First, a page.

So, this is the step-by-step guide for setting up your residential solar system. You might need professional experience if you haven’t done any electrical or wiring work on your own. But in the long run, you must know what goes where and why, because that will assist you with the maintenance.
Things to know about residential solar panels and FAQs
1) What do residential solar systems usually cost?
This depends on the state and size of your potential system. You can get a fair estimate by doing a dollars per watt conversion. In 2021, a person pays $2.81/W as compared to 8$/W in 2008. While the energy prices have reduced given the green switch, these systems will still cost you a little fortune and then pay back over the decade.
2) What is net metering?
Consider net metering as a solar incentive where you receive bill credits from your local power suppliers when your system produces more solar electricity and you send it to the grid for consumption. This ensures that you have a power supply 24/7/365 because of these credits. On-grid solar systems function like that
3) How to finance my residential solar system?
There are 3 ways you can go about it – a cash purchase, solar loans and power purchase agreements (PPAs).
A cash purchase/direct purchase will help you in the long run because you have ownership of your system from the get-go and don’t need to pay instalments on it later. Gives the best payback. A solar loan will help you with the up-front cost for setting up your solar system and then you will pay monthly loan payments which are quite similar to your electric bills till the pay-off is done. You do own your system but it is on loan until you pay it off. Power Purchase Agreements (PPAs) require no monetary investment from your end but also you don’t own the system. A third party installs it in your space and you buy energy from them at a specific rate. You are not entitled to tax incentives as you have no ownership of the system.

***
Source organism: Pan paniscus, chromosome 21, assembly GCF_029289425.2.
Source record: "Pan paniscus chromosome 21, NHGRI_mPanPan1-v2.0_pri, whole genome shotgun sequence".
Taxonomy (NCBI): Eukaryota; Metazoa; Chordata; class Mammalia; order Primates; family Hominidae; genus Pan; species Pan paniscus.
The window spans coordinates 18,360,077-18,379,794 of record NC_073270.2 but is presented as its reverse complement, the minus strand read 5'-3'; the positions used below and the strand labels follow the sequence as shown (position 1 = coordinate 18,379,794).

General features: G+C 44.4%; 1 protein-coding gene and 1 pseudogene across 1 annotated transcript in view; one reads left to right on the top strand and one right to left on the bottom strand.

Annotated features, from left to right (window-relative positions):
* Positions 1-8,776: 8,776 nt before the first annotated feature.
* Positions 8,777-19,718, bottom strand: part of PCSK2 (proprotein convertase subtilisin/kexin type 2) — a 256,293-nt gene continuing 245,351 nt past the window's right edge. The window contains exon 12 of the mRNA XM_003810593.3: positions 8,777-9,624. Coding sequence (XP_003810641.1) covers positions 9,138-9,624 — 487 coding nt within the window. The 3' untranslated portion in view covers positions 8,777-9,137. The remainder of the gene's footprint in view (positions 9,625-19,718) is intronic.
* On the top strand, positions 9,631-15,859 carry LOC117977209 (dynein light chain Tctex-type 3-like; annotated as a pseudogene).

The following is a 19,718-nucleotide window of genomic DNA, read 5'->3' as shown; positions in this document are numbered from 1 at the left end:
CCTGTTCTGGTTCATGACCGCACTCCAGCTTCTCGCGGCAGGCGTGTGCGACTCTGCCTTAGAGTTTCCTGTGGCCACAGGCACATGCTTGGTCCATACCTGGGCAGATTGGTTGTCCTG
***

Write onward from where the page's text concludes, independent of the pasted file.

4) How long does it take to install residential solar systems?
The installation framework is pretty quick. After site visits, planning and final decision on the type of system you want to get installed, the set-up takes just a few days. Net metering might take a few days to get you connected with the grid and then you are good to go.
5) Who qualifies for tax credits?
Through the solar tax credit, you get about 26% of your total cost of the system as long as you buy and own the system. You get additional tax credits too. Check out the mandates by the Australian government about tax credits and rebates to find your sweet spot.
6) Should I get a solar system if I don’t plan on staying in my home for 20+ years?
Going solar is always good whether you use it in the long run or not. You can enjoy lower electricity bills and also if you plan on putting your place on the market you will get a higher valuation. People want to buy places that have a pre-installed system because upkeep costs are lower than installation. This might be a great time to go solar.
7) When will my residential solar system reach the break-even point?
While this depends on many factors, it is quite realistic to state that after 8 years you can start getting your payback from the system. Be it in the form of credits or no to low dependence on the power grid.
Hope this answers all your questions about switching to green energy and enjoying the multiple environmental and financial benefits it provides.
Conclusion Solar is here to stay. It is now a viable and cost-effective option for many households. Do your assessment and also get professional opinions where needed and then make an affirmative decision towards setting up your residential solar system in Brisbane. All the best.
Author: Harsh Patel
Date: September 28, 2021